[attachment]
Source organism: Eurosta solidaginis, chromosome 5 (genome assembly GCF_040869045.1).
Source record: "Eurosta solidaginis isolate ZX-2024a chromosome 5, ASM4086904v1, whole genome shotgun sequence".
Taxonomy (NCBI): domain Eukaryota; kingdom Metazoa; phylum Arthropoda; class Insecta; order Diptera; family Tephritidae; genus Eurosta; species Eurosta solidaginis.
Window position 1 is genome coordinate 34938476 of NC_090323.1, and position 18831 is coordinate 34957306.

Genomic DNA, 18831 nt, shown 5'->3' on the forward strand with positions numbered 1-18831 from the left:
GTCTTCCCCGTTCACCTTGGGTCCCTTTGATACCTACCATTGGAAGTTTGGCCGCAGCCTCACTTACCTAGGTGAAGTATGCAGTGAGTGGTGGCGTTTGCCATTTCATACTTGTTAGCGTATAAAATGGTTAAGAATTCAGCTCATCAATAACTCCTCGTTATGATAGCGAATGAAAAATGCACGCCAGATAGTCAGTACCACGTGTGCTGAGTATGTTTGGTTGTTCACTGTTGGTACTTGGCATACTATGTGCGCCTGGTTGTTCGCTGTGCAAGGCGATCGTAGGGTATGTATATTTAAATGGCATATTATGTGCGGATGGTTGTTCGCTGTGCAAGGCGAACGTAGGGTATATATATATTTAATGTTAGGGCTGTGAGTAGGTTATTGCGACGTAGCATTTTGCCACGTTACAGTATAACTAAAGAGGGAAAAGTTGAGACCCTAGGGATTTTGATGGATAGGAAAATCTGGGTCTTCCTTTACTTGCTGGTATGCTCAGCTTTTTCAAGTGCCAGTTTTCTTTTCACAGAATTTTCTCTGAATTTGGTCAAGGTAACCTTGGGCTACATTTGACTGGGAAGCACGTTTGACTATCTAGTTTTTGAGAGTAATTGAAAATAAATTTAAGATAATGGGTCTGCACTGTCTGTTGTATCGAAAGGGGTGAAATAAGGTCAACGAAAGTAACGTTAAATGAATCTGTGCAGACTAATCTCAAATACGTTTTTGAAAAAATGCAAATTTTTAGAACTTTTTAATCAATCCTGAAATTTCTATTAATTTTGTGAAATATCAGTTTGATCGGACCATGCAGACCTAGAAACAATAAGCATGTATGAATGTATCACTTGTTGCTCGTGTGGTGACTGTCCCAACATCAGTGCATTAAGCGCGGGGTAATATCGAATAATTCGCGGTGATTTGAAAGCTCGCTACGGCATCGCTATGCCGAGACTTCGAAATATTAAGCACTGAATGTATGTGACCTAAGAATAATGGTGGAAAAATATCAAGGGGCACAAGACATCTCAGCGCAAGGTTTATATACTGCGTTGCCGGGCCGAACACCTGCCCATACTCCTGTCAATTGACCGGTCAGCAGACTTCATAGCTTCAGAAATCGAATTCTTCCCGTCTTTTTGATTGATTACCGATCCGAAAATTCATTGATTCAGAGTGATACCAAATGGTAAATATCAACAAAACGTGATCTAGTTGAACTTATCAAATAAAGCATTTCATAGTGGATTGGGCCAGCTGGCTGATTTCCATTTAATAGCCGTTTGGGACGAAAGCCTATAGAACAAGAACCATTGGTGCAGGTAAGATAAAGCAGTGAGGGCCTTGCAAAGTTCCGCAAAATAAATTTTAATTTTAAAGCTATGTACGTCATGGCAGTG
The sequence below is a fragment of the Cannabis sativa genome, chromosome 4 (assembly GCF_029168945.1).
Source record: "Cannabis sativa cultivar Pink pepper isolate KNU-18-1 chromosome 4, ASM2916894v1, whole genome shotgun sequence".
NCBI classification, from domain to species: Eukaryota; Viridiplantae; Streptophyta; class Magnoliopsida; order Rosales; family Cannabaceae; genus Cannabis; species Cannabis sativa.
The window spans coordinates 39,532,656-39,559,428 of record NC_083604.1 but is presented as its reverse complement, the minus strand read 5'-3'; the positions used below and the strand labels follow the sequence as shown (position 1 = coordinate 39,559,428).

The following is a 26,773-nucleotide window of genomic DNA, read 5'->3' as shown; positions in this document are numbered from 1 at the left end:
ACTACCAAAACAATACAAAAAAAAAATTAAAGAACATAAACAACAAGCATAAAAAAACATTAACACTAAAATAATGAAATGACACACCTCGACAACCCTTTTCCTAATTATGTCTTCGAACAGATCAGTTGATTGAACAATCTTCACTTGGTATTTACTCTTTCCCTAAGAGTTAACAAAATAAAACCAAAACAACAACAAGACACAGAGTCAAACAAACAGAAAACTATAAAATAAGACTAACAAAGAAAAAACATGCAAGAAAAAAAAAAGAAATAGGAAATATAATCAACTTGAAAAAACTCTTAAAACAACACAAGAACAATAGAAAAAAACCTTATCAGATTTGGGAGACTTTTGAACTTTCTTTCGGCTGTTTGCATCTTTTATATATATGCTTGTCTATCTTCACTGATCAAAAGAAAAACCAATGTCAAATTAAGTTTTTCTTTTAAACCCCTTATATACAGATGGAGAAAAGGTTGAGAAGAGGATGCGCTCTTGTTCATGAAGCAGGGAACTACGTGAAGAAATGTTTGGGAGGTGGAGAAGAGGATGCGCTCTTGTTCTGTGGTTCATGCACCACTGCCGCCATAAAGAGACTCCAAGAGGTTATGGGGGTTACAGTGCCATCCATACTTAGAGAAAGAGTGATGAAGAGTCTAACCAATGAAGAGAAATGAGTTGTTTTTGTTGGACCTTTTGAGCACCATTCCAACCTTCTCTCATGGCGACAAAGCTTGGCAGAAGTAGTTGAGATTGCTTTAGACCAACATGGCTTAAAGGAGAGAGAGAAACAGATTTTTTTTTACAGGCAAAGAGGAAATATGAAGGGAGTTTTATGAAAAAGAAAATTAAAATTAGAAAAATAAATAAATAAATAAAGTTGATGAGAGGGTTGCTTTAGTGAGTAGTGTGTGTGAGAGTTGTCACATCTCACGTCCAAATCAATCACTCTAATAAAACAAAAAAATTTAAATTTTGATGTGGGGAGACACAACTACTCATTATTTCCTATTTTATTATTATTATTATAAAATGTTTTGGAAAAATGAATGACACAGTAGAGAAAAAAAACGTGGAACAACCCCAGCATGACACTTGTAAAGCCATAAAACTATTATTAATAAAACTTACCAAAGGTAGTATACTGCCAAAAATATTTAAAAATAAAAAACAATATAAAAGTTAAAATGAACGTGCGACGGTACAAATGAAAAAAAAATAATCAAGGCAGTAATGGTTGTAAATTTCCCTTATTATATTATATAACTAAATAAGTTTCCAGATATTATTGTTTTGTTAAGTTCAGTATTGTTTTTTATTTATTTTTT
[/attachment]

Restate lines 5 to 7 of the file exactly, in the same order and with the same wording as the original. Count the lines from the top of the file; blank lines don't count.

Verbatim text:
Genomic DNA, 18831 nt, shown 5'->3' on the forward strand with positions numbered 1-18831 from the left:
GTCTTCCCCGTTCACCTTGGGTCCCTTTGATACCTACCATTGGAAGTTTGGCCGCAGCCTCACTTACCTAGGTGAAGTATGCAGTGAGTGGTGGCGTTTGCCATTTCATACTTGTTAGCGTATAAAATGGTTAAGAATTCAGCTCATCAATAACTCCTCGTTATGATAGCGAATGAAAAATGCACGCCAGATAGTCAGTACCACGTGTGCTGAGTATGTTTGGTTGTTCACTGTTGGTACTTGGCATACTATGTGCGCCTGGTTGTTCGCTGTGCAAGGCGATCGTAGGGTATGTATATTTAAATGGCATATTATGTGCGGATGGTTGTTCGCTGTGCAAGGCGAACGTAGGGTATATATATATTTAATGTTAGGGCTGTGAGTAGGTTATTGCGACGTAGCATTTTGCCACGTTACAGTATAACTAAAGAGGGAAAAGTTGAGACCCTAGGGATTTTGATGGATAGGAAAATCTGGGTCTTCCTTTACTTGCTGGTATGCTCAGCTTTTTCAAGTGCCAGTTTTCTTTTCACAGAATTTTCTCTGAATTTGGTCAAGGTAACCTTGGGCTACATTTGACTGGGAAGCACGTTTGACTATCTAGTTTTTGAGAGTAATTGAAAATAAATTTAAGATAATGGGTCTGCACTGTCTGTTGTATCGAAAGGGGTGAAATAAGGTCAACGAAAGTAACGTTAAATGAATCTGTGCAGACTAATCTCAAATACGTTTTTGAAAAAATGCAAATTTTTAGAACTTTTTAATCAATCCTGAAATTTCTATTAATTTTGTGAAATATCAGTTTGATCGGACCATGCAGACCTAGAAACAATAAGCATGTATGAATGTATCACTTGTTGCTCGTGTGGTGACTGTCCCAACATCAGTGCATTAAGCGCGGGGTAATATCGAATAATTCGCGGTGATTTGAAAGCTCGCTACGGCATCGCTATGCCGAGACTTCGAAATATTAAGCACTGAATGTATGTGACCTAAGAATAATGGTGGAAAAATATCAAGGGGCACAAGACATCTCAGCGCAAGGTTTATATACTGCGTTGCCGGGCCGAACACCTGCCCATACTCCTGTCAATTGACCGGTCAGCAGACTTCATAGCTTCAGAAATCGAATTCTTCCCGTCTTTTTGATTGATTACCGATCCGAAAATTCATTGATTCAGAGTGATACCAAATGGTAAATATCAACAAAACGTGATCTAGTTGAACTTATCAAATAAAGCATTTCATAGTGGATTGGGCCAGCTGGCTGATTTCCATTTAATAGCCGTTTGGGACGAAAGCCTATAGAACAAGAACCATTGGTGCAGGTAAGATAAAGCAGTGAGGGCCTTGCAAAGTTCCGCAAAATAAATTTTAATTTTAAAGCTATGTACGTCATGGCAGTG
The sequence below is a fragment of the Cannabis sativa genome, chromosome 4 (assembly GCF_029168945.1).